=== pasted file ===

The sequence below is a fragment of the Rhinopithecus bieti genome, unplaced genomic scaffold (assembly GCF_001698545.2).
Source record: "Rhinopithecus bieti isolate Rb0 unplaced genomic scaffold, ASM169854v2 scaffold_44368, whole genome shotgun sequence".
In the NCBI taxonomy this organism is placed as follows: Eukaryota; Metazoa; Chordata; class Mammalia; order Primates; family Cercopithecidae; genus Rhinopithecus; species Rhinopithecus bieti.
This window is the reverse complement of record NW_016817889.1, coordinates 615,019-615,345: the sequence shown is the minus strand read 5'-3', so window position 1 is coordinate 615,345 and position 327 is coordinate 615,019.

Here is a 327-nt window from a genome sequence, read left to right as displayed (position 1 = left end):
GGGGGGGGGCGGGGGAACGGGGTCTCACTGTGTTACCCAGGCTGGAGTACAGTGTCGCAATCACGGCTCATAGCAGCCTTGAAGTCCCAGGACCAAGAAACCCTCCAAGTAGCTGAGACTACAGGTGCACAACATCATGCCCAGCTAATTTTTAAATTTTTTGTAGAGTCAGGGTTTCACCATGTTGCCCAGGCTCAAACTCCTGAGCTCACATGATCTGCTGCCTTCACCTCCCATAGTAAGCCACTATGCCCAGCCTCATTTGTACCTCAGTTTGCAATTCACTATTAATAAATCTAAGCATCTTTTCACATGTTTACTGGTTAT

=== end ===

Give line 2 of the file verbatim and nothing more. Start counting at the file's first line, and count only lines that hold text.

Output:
Source record: "Rhinopithecus bieti isolate Rb0 unplaced genomic scaffold, ASM169854v2 scaffold_44368, whole genome shotgun sequence".